CSS (Cascading Style Sheets) determines the styling of web pages, but some parts become unused after a while. This is a normal part of owning a website. With updates to the visual appearance or functionality, some elements stop getting utilized, yet owners forget to erase them. What’s more, some CSS rules were never called. This is especially true with modern WordPress themes that have myriad add-ons and uniquely designed pages, such as “Contact Us”. Although you may not enable an element on all or any pages, it must exist in code nonetheless. This leads us straight into how to remove unused CSS in WordPress.
Why should I delete unused CSS in WordPress?
Unused CSS represents any CSS code in one or more stylesheets that isn’t utilized as a part of a theme, plugin, or HTML element on a page. The reason is simple—the current page doesn’t call for it. Nevertheless, the code exists on your website and takes up resources. Even worse, your visitors suffer because their web browsers must download, parse, and process all stylesheets for a page to display its contents properly.
Can I get rid of it completely?
The answer, sadly, is no. Even if you eradicate all WordPress plugins and install a default WordPress theme, there will always be a sliver of unutilized CSS code somewhere. However, you can get rid of the substantial portion. This should still add up to a significant boost in loading speed and overall performance.
Where do I find unutilized CSS on my website?
While it’s no secret unused CSS code exists, you still don’t know where, what is causing it, and how significant its impact on performance is. Thankfully, there are several nifty web-based tools, none of which we have ties to, that can help you:
- Coverage in Google Chrome — Right-click on a page before selecting Inspect. Switch to the Coverage tab. You’ll see full size and unused size, plus a visual representation (unused code is in red)
- GTmetrix, PageSpeed Insights, or Pingdom — General tools. Find the “Remove Unused CSS” section after scanning
- UnusedCSS and PurifyCSS Online — Dedicated web tools
Reasons to use WordPress plugins over manual methods
We nearly always start with manual methods before diving into third-party solutions. This time, we’ll do the opposite. First, manually editing CSS in WordPress requires advanced knowledge and lots of testing. Even if you possess time and expertise, the situation is tricky. For one, you must conduct tests by hand for every page individually. Even worse, you must thoroughly note every layout and element that uses unique CSS, then disable it. Furthermore, you can run into three problems:
- Code splitting. WordPress requires your theme to use a primary stylesheet named style.css. However, web designers and developers both write unnecessary code and split large stylesheets into multiple ones based on their purpose (base.css, form.css, typography.css and so forth). Piecing things together can be a massive time sink, if it even succeeds.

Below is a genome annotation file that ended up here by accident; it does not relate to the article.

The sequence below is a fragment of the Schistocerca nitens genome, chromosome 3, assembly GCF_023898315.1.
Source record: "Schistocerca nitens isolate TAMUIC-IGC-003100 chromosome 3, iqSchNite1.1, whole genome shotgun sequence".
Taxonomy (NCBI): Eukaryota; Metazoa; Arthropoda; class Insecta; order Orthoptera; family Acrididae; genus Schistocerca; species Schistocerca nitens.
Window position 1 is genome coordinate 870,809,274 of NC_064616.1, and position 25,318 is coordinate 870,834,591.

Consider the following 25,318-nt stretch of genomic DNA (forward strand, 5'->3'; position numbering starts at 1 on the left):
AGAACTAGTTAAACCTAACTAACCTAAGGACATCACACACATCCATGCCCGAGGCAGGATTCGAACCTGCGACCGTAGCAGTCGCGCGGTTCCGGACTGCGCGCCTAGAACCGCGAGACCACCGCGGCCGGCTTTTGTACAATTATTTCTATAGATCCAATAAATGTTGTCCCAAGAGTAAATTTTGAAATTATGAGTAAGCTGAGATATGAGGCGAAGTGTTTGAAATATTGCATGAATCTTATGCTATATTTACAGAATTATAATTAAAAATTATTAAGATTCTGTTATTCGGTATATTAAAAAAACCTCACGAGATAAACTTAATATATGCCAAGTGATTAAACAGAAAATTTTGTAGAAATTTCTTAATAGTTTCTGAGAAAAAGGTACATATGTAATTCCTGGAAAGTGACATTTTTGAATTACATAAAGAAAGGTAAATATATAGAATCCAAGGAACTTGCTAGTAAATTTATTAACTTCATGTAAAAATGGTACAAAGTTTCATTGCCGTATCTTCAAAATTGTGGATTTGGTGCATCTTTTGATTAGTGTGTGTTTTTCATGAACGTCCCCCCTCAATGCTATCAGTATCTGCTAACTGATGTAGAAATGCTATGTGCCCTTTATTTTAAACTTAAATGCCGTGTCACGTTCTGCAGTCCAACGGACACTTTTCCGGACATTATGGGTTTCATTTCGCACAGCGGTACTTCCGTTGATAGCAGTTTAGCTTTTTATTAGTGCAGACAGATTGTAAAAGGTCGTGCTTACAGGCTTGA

1. Remove unused CSS in WordPress via WP Rocket
WP Rocket is a leader among WordPress plugins for caching. As such, you might have it installed already. The plugin introduced various features over time, including “Remove Unused CSS” in version 3.9. If you’re already a user, you merely have to tick one box before waiting for automatic results. Those who are yet to install an equivalent plugin might have an extra reason to opt for it. It’s important to note we aren’t affiliated, but merely showcasing a well-known, powerful but beginner-friendly solution. Follow these steps to remove unused CSS through WP Rocket within WordPress:
- In case you don’t have it yet, head over to the WP Rocket website.
- Click on Get WP Rocket Now before selecting a payment plan.
- Sign up for an account, finish paying, and you can download the plugin as a ZIP archive.
- Install the WordPress plugin.
- Now that it’s active, click on WP Rocket under “Settings” in the left sidebar of your WordPress Admin section.
- A custom WP Dashboard opens. Click on File Optimization in the sidebar on the left side.
- Go all the way down until you find the section titled “CSS files”.
- Tick the checkbox in front of Remove Unused CSS.
- Optional. Set up a CSS safe list, i.e., enter names of classes that should be excluded from removal.
- Click on Save Changes.
- Wait for the progress bar to reach the end. You’ll now see a message stating “Remove Unused CSS is complete!”
2. Removing unused CSS using Asset CleanUp in WordPress
We know not everyone has money to spend, especially when starting. Additionally, you may not need a top-tier, feature-packed solution. Once again, we have zero affiliation and are solely using it for demonstration. Although the plugin does the actual removal, you still must turn the option on for every page, post, or custom post type. With that acknowledged, here’s how getting rid of unused CSS via Asset CleanUp works:
- Install and activate Asset CleanUp from the link above.
- You can now do one of the following:
- Select CSS & JS Load Manager under “Asset CleanUp” in the left sidebar of the WordPress Admin dashboard.
- If you chose the latter, select the tab named CSS & JS Manager. You may now decide which page to analyze.
- Click on Sample Page or Test Mode, and the plugin will generate a rundown of all CSS. You’ll also see tips, such as which plugin is responsible for CSS or the pages you should unload CSS on.
- Toggle the slider next to Unload on this page to turn CSS removal on. Repeat this for as many pages as you need.
- Click on Update once you’re done.